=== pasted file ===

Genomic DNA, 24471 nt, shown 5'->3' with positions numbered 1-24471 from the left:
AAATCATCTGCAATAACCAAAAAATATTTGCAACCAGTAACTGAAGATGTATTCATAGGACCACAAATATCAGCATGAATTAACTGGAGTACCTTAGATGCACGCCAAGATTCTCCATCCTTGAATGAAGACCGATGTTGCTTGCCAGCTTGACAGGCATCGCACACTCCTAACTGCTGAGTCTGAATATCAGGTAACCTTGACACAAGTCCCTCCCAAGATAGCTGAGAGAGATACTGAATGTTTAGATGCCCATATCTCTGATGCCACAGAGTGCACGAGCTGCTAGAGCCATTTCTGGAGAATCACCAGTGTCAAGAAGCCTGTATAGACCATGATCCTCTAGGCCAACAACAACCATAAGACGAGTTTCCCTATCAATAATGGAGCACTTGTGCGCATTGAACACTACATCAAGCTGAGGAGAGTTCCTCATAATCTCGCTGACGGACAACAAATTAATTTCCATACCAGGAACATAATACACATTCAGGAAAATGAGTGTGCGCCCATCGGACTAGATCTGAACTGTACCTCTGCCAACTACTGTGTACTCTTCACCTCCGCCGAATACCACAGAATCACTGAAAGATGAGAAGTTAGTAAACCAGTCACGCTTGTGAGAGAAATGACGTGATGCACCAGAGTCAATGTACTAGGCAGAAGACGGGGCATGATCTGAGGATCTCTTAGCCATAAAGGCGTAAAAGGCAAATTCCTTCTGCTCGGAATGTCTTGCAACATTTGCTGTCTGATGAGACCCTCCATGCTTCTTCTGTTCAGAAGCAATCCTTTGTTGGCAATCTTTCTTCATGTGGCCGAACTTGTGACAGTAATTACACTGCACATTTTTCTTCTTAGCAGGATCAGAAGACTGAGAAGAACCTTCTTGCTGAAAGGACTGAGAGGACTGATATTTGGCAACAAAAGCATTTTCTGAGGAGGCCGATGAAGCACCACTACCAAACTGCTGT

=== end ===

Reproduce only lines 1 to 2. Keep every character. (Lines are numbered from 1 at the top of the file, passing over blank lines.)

Genomic DNA, 24471 nt, shown 5'->3' with positions numbered 1-24471 from the left:
AAATCATCTGCAATAACCAAAAAATATTTGCAACCAGTAACTGAAGATGTATTCATAGGACCACAAATATCAGCATGAATTAACTGGAGTACCTTAGATGCACGCCAAGATTCTCCATCCTTGAATGAAGACCGATGTTGCTTGCCAGCTTGACAGGCATCGCACACTCCTAACTGCTGAGTCTGAATATCAGGTAACCTTGACACAAGTCCCTCCCAAGATAGCTGAGAGAGATACTGAATGTTTAGATGCCCATATCTCTGATGCCACAGAGTGCACGAGCTGCTAGAGCCATTTCTGGAGAATCACCAGTGTCAAGAAGCCTGTATAGACCATGATCCTCTAGGCCAACAACAACCATAAGACGAGTTTCCCTATCAATAATGGAGCACTTGTGCGCATTGAACACTACATCAAGCTGAGGAGAGTTCCTCATAATCTCGCTGACGGACAACAAATTAATTTCCATACCAGGAACATAATACACATTCAGGAAAATGAGTGTGCGCCCATCGGACTAGATCTGAACTGTACCTCTGCCAACTACTGTGTACTCTTCACCTCCGCCGAATACCACAGAATCACTGAAAGATGAGAAGTTAGTAAACCAGTCACGCTTGTGAGAGAAATGACGTGATGCACCAGAGTCAATGTACTAGGCAGAAGACGGGGCATGATCTGAGGATCTCTTAGCCATAAAGGCGTAAAAGGCAAATTCCTTCTGCTCGGAATGTCTTGCAACATTTGCTGTCTGATGAGACCCTCCATGCTTCTTCTGTTCAGAAGCAATCCTTTGTTGGCAATCTTTCTTCATGTGGCCGAACTTGTGACAGTAATTACACTGCACATTTTTCTTCTTAGCAGGATCAGAAGACTGAGAAGAACCTTCTTGCTGAAAGGACTGAGAGGACTGATATTTGGCAACAAAAGCATTTTCTGAGGAGGCCGATGAAGCACCACTACCAAACTGCTGT